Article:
Friday, 28 November 2014

Space Hulk Ascension Review (PC)


Almost a year ago now we reviewed the first version of Full Control's take on the classic Space Hulk board game. It was a faithful rendition of the Space Marines versus Genestealers conflict with original maps being used and the same reliance on dice rolls. In effect it recreated the table top game very well but didn’t add much else. 

This new version of Space Hulk looks to build on the foundations of the first game and bring the digital version of the franchise close to the realms of a turn based strategy game rather than a recreation of a table top board game and as such a host of new features have been implemented.

The maps for three new campaigns have now been designed from scratch and players get the choice of leading one of three Space Marine chapters into the decaying hulks. You can pick from the Ultra Marines, Blood Angels and Space Wolves with each chapter having a few different specialisms and skills. It seems strange that the Deathwing chapter hasn’t been used here but we suspect that might be something of a rights issue as they are set to star in a Space Hulk game of their very own.

As you progress through the campaigns your marines now level up and begin to gain access to different weapons and equipment. This gives a bit more of a tie to your marines and helps to differentiate them. Starting out with a basic Storm Bolter and Power Fist Combo you’ll soon have access to a range of weaponry which makes your load outs much more flexible. The Genestealer side of things has also been worked on with numerous variants now stalking the narrow corridors of the ships.

The game certainly seems a lot less clunky as well and turns have a better fluidity to them. Though hulking marines are never going to be zipping about the place it certainly moves along at a better pace than the original game and you never quite feel safe. Of course, you shouldn’t feel safe because this is a very difficult game. Even as an experienced player of the board game we found even getting though the initial missions difficult and one of two mistakes can easily end your mission.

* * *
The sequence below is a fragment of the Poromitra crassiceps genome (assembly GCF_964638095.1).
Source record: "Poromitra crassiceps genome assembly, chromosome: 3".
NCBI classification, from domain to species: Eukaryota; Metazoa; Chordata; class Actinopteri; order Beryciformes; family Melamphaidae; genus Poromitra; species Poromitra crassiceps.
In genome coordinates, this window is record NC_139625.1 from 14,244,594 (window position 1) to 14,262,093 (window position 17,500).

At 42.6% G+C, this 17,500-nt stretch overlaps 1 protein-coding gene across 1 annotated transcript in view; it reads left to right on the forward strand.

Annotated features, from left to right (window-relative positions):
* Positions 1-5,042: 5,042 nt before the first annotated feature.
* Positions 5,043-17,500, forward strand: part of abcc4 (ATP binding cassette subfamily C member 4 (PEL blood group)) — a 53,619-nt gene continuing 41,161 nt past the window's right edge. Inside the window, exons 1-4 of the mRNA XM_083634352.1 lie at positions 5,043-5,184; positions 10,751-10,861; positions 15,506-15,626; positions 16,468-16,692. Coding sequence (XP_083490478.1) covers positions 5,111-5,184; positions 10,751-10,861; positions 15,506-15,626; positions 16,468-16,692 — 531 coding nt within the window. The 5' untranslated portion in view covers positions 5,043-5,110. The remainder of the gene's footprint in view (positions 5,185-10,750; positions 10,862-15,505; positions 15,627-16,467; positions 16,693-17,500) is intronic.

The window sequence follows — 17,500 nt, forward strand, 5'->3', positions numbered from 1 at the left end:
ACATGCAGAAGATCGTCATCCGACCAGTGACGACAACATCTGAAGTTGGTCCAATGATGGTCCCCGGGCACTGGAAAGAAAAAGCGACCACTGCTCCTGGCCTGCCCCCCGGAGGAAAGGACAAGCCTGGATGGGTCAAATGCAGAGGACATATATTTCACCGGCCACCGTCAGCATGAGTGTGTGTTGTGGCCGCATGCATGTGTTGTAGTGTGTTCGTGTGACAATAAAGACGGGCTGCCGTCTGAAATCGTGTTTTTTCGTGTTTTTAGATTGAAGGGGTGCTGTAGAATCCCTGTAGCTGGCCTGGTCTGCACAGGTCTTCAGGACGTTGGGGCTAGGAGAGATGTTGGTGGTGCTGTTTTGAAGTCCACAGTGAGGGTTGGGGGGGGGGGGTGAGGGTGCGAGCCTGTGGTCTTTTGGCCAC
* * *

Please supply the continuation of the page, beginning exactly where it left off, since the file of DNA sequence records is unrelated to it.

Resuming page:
That wouldn’t be so bad but there are two major issues which can stop the game being as fun and tactical as it should be. One is the lack of a tactical map which is perhaps the most crucial. The layout of levels is revealed as you explore the ship which is something that probably sounded like a good idea at the time. In reality, in this type of game you need to be able to work out well in advance where you need to place you Terminators. As they have such limited movement thinking up flexible tactics on the fly really isn’t a worthwhile option and wandering into a room only to find it contains a host of entry points for the enemy just doesn’t cut it.

The other issue is the general murk of the levels. It can be very hard to pick out basic features on the ships such as doors and air vents. The amount of times a Genestealer took out one of our marines from a space we didn’t even know about was infuriating and is something that really needs to be looked at. You can change the gamma levels to brighten things up but when you are looking at a dark map from almost a bird’s eye view it’s still very difficult to pick some things out. The command wheels on your Terminators are also very small. 

Overall, the game has certainly developed from the original but it has done some very good things while also introducing some bad things. We like the skill progression, the use of different chapters and the new maps. But we really could do without the murky levels and the fog of war which stops tight tactical planning - which in a game as tough as this is really needed.

Overall 7/10

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